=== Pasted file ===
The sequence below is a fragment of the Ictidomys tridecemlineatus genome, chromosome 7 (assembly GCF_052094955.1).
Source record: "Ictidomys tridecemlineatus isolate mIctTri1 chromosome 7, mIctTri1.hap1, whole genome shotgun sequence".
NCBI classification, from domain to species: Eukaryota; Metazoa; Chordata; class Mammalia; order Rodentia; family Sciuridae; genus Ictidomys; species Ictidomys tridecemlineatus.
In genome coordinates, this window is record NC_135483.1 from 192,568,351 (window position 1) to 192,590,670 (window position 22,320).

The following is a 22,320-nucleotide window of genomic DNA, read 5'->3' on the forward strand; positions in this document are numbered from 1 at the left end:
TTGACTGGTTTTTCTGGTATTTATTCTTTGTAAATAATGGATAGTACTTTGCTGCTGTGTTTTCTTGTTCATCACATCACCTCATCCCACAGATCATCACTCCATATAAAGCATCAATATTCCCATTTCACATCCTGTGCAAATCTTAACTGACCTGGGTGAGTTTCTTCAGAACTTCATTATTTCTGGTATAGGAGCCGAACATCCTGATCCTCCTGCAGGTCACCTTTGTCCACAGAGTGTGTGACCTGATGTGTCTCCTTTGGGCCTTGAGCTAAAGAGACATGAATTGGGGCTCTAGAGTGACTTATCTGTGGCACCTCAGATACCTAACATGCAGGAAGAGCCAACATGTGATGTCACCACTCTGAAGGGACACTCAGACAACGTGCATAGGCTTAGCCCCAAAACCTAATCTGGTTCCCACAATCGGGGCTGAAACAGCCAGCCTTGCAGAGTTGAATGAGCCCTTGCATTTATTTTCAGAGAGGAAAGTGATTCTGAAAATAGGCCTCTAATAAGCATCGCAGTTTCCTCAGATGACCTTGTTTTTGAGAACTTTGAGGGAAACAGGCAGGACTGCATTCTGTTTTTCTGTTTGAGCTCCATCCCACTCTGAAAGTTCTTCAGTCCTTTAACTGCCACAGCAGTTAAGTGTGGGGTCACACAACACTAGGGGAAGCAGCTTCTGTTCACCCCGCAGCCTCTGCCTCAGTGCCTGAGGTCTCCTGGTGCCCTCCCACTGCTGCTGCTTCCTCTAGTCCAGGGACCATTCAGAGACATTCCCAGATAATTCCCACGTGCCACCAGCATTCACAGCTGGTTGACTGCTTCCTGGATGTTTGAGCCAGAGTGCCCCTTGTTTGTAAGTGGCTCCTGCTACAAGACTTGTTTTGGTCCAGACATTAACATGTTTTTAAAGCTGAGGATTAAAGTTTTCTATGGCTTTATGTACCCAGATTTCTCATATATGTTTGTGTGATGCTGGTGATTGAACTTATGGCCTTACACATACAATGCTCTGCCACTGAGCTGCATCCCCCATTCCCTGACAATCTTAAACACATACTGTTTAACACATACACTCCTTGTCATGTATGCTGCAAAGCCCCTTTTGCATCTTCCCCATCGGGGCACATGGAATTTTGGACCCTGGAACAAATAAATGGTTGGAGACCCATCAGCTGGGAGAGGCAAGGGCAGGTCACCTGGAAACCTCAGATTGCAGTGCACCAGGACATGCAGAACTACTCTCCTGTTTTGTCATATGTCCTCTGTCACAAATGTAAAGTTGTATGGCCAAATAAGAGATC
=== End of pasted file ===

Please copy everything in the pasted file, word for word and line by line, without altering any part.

The sequence below is a fragment of the Ictidomys tridecemlineatus genome, chromosome 7 (assembly GCF_052094955.1).
Source record: "Ictidomys tridecemlineatus isolate mIctTri1 chromosome 7, mIctTri1.hap1, whole genome shotgun sequence".
NCBI classification, from domain to species: Eukaryota; Metazoa; Chordata; class Mammalia; order Rodentia; family Sciuridae; genus Ictidomys; species Ictidomys tridecemlineatus.
In genome coordinates, this window is record NC_135483.1 from 192,568,351 (window position 1) to 192,590,670 (window position 22,320).

The following is a 22,320-nucleotide window of genomic DNA, read 5'->3' on the forward strand; positions in this document are numbered from 1 at the left end:
TTGACTGGTTTTTCTGGTATTTATTCTTTGTAAATAATGGATAGTACTTTGCTGCTGTGTTTTCTTGTTCATCACATCACCTCATCCCACAGATCATCACTCCATATAAAGCATCAATATTCCCATTTCACATCCTGTGCAAATCTTAACTGACCTGGGTGAGTTTCTTCAGAACTTCATTATTTCTGGTATAGGAGCCGAACATCCTGATCCTCCTGCAGGTCACCTTTGTCCACAGAGTGTGTGACCTGATGTGTCTCCTTTGGGCCTTGAGCTAAAGAGACATGAATTGGGGCTCTAGAGTGACTTATCTGTGGCACCTCAGATACCTAACATGCAGGAAGAGCCAACATGTGATGTCACCACTCTGAAGGGACACTCAGACAACGTGCATAGGCTTAGCCCCAAAACCTAATCTGGTTCCCACAATCGGGGCTGAAACAGCCAGCCTTGCAGAGTTGAATGAGCCCTTGCATTTATTTTCAGAGAGGAAAGTGATTCTGAAAATAGGCCTCTAATAAGCATCGCAGTTTCCTCAGATGACCTTGTTTTTGAGAACTTTGAGGGAAACAGGCAGGACTGCATTCTGTTTTTCTGTTTGAGCTCCATCCCACTCTGAAAGTTCTTCAGTCCTTTAACTGCCACAGCAGTTAAGTGTGGGGTCACACAACACTAGGGGAAGCAGCTTCTGTTCACCCCGCAGCCTCTGCCTCAGTGCCTGAGGTCTCCTGGTGCCCTCCCACTGCTGCTGCTTCCTCTAGTCCAGGGACCATTCAGAGACATTCCCAGATAATTCCCACGTGCCACCAGCATTCACAGCTGGTTGACTGCTTCCTGGATGTTTGAGCCAGAGTGCCCCTTGTTTGTAAGTGGCTCCTGCTACAAGACTTGTTTTGGTCCAGACATTAACATGTTTTTAAAGCTGAGGATTAAAGTTTTCTATGGCTTTATGTACCCAGATTTCTCATATATGTTTGTGTGATGCTGGTGATTGAACTTATGGCCTTACACATACAATGCTCTGCCACTGAGCTGCATCCCCCATTCCCTGACAATCTTAAACACATACTGTTTAACACATACACTCCTTGTCATGTATGCTGCAAAGCCCCTTTTGCATCTTCCCCATCGGGGCACATGGAATTTTGGACCCTGGAACAAATAAATGGTTGGAGACCCATCAGCTGGGAGAGGCAAGGGCAGGTCACCTGGAAACCTCAGATTGCAGTGCACCAGGACATGCAGAACTACTCTCCTGTTTTGTCATATGTCCTCTGTCACAAATGTAAAGTTGTATGGCCAAATAAGAGATC